When you want to avoid family disputes about distribution of your property. Which State Law Controls?
WHAT IS A LIVING WILL?
A Living Will (also known as an Advance Directive, Directive to Physicians, Health Care Power of Attorney, etc.) is a document containing your health care instructions and/or the name of your health care representative. Health care instructions are your advance, written instructions used when you are incapable of making and communicating decisions about your health care. These may include decisions regarding tube feeding, life support, or other crucial matters. If you do not have written instructions about your health care, and become unable to make or communicate decisions, medical providers will perform life-sustaining procedures, including tube feeding and life support. You continue to make health care decisions as long as you can make and communicate your decisions. With a Living Will, you can appoint someone to make your health care decisions when you are unable to do so. Your health care representative would make decisions for you by following your advance written instructions. Your health care representative must follow your desires as stated in your Living Will. If there is a situation in which your desires are unknown, your health care representative must try to act in your best interest.
Each state has its own probate and wills laws. These laws differ from Oregon's probate and wills laws in many ways. This is especially true with community property states (for example, California, Washington, Idaho, Nevada, Arizona, New Mexico, Texas, Louisiana, and Wisconsin). Some states, which are not considered community property states, have other types of laws that affect probate and wills matters. Community property means that all assets acquired jointly or individually by husband and wife during the marriage is generally considered to be jointly owned property. This generally means even assets that are acquired in the name of only one of the spouses will be considered the property of both spouses together unless other measures have been taken to avoid the property being considered community property. Because Oregon is not a community property state, a married person can own property in his or her name alone. This property would then NOT be considered as owned by both spouses. Because Oregon is surrounded by community property states, it is very likely that people with wills and community property from other states are moving to, and dying in, Oregon. If a person who has a will moves from one state to another, the will prepared in State 1 may not operate in State 2 as the person intended. In general, people planning wills should have them prepared in the state in which they reside. A new will should be prepared if a person moves to another state. A probate court can exercise its authority only over assets located within that state. If a person owns assets in another state, the main probate process will happen in Oregon courts. However, another probate inquiry, known as an ancillary probate proceeding, will need to be filed in the other states where property is located.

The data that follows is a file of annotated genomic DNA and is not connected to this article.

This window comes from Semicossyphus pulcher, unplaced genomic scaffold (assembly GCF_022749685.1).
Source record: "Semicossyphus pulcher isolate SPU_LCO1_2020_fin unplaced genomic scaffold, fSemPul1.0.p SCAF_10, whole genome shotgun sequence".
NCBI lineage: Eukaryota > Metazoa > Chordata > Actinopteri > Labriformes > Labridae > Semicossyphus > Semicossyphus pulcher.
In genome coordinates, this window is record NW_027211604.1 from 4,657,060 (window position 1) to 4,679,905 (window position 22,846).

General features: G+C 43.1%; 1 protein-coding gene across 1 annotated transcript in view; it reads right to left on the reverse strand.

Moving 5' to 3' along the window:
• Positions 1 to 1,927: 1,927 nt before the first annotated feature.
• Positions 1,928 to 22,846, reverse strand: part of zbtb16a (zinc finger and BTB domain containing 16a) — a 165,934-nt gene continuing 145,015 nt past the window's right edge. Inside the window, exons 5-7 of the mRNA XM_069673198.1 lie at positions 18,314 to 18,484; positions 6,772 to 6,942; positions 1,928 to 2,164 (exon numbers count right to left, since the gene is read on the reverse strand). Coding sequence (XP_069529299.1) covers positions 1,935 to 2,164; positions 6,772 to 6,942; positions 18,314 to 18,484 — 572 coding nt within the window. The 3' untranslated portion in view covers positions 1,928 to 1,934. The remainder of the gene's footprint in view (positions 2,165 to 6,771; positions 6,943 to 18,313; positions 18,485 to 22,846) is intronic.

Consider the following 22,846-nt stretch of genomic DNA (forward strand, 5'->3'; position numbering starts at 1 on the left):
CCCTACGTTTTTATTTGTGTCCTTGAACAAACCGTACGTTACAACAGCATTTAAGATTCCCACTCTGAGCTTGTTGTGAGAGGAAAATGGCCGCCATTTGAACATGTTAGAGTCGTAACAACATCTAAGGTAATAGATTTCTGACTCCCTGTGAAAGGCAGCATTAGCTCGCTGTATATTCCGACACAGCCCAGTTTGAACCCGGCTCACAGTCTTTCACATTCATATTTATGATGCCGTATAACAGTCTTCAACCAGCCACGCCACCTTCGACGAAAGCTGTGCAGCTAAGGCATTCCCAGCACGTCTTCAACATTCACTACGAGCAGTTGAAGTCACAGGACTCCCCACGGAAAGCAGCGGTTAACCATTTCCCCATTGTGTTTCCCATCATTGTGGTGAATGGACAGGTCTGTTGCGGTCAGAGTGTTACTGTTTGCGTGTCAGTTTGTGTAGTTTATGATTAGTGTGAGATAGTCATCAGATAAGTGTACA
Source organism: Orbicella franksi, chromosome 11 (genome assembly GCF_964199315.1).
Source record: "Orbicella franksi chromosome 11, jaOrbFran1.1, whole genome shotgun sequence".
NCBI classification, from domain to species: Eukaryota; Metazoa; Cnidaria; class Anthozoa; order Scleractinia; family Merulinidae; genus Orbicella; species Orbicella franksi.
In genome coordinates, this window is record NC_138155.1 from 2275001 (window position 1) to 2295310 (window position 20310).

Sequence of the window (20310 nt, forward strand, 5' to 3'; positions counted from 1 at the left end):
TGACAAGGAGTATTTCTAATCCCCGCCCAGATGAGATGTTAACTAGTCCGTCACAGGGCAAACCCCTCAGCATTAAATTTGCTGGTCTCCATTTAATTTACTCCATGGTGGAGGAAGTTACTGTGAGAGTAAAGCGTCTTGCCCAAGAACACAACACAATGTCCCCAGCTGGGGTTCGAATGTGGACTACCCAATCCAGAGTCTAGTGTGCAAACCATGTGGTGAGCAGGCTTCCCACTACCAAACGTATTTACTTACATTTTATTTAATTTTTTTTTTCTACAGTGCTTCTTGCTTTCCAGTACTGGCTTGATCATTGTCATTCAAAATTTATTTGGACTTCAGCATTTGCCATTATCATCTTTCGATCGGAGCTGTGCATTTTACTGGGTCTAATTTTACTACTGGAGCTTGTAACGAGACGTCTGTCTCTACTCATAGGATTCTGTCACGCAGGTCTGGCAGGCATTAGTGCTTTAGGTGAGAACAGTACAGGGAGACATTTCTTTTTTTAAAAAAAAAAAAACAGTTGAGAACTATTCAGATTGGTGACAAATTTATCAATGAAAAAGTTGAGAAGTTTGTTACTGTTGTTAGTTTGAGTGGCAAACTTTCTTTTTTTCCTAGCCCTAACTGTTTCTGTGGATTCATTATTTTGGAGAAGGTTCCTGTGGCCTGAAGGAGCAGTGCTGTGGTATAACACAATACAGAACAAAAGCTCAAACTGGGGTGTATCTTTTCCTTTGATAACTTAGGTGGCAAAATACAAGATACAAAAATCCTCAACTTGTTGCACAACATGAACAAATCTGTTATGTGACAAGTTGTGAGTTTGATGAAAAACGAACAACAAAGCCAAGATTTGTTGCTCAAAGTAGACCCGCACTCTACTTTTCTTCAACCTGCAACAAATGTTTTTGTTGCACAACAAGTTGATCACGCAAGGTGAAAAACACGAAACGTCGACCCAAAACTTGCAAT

This information is not intended as legal advice and is not intended to be applied to any specific situation. If you have legal questions, you should consult an attorney.